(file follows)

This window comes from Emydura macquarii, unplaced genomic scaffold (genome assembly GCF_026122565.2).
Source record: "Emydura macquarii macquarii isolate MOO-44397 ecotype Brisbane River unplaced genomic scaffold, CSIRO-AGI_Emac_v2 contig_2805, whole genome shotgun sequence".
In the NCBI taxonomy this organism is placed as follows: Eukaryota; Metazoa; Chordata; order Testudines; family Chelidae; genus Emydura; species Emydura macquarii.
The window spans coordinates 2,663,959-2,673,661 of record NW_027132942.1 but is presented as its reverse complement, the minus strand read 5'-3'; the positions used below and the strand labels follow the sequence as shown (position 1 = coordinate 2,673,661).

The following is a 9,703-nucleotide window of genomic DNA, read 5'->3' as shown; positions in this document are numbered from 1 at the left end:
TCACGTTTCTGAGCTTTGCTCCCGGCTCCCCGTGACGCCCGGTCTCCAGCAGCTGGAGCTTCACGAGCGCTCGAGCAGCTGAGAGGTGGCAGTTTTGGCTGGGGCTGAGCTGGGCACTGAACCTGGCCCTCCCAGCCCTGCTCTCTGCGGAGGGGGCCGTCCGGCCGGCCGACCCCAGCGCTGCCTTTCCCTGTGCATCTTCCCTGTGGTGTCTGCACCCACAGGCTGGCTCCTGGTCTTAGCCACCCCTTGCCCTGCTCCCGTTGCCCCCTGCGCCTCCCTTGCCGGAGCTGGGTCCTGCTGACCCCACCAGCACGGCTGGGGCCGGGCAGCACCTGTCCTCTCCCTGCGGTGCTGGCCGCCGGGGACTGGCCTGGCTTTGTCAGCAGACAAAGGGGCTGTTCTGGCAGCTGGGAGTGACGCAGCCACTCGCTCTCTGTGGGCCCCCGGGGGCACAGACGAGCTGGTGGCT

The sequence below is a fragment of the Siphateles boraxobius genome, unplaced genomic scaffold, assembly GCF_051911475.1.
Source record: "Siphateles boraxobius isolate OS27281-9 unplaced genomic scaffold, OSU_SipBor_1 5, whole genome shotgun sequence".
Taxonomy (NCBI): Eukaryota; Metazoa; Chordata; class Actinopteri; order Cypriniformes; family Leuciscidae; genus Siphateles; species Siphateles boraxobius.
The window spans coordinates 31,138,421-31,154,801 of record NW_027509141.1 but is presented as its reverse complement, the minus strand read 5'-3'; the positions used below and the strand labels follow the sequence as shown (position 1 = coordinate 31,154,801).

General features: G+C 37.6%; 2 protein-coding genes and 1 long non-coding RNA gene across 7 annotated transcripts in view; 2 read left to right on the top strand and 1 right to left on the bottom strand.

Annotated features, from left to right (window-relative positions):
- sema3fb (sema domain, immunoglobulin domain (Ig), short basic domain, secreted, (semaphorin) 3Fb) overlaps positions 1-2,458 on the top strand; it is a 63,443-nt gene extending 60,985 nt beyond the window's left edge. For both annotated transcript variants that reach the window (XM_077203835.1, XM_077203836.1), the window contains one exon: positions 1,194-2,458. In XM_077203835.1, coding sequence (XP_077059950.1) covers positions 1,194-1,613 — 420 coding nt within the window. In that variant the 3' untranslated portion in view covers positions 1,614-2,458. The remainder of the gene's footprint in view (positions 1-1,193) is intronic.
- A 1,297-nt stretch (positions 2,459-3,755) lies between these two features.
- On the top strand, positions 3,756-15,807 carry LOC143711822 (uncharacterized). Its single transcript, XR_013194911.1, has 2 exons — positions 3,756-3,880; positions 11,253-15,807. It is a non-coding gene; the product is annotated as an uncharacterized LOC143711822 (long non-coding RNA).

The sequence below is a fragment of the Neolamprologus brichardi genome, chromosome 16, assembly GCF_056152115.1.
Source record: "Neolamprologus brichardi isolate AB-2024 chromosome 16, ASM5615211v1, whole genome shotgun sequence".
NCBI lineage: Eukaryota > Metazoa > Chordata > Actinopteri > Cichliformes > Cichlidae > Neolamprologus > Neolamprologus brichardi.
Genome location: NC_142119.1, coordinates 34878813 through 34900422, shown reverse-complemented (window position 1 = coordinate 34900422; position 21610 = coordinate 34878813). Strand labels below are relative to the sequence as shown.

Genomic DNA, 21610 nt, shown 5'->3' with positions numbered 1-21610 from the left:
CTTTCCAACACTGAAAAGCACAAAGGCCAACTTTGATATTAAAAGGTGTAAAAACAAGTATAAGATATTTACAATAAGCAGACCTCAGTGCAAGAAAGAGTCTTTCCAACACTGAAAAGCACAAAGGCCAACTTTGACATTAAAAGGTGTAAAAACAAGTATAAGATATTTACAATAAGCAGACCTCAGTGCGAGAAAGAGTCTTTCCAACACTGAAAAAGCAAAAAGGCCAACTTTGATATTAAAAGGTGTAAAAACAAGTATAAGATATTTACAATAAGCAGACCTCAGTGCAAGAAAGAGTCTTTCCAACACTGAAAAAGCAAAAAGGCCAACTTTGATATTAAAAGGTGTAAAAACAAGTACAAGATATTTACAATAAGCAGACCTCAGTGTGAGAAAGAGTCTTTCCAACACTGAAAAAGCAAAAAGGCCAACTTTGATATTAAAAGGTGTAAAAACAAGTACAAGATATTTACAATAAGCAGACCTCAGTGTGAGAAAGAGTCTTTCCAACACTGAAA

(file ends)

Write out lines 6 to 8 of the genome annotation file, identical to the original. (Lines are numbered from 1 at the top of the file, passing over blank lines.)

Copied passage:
TCACGTTTCTGAGCTTTGCTCCCGGCTCCCCGTGACGCCCGGTCTCCAGCAGCTGGAGCTTCACGAGCGCTCGAGCAGCTGAGAGGTGGCAGTTTTGGCTGGGGCTGAGCTGGGCACTGAACCTGGCCCTCCCAGCCCTGCTCTCTGCGGAGGGGGCCGTCCGGCCGGCCGACCCCAGCGCTGCCTTTCCCTGTGCATCTTCCCTGTGGTGTCTGCACCCACAGGCTGGCTCCTGGTCTTAGCCACCCCTTGCCCTGCTCCCGTTGCCCCCTGCGCCTCCCTTGCCGGAGCTGGGTCCTGCTGACCCCACCAGCACGGCTGGGGCCGGGCAGCACCTGTCCTCTCCCTGCGGTGCTGGCCGCCGGGGACTGGCCTGGCTTTGTCAGCAGACAAAGGGGCTGTTCTGGCAGCTGGGAGTGACGCAGCCACTCGCTCTCTGTGGGCCCCCGGGGGCACAGACGAGCTGGTGGCT

The sequence below is a fragment of the Siphateles boraxobius genome, unplaced genomic scaffold, assembly GCF_051911475.1.
Source record: "Siphateles boraxobius isolate OS27281-9 unplaced genomic scaffold, OSU_SipBor_1 5, whole genome shotgun sequence".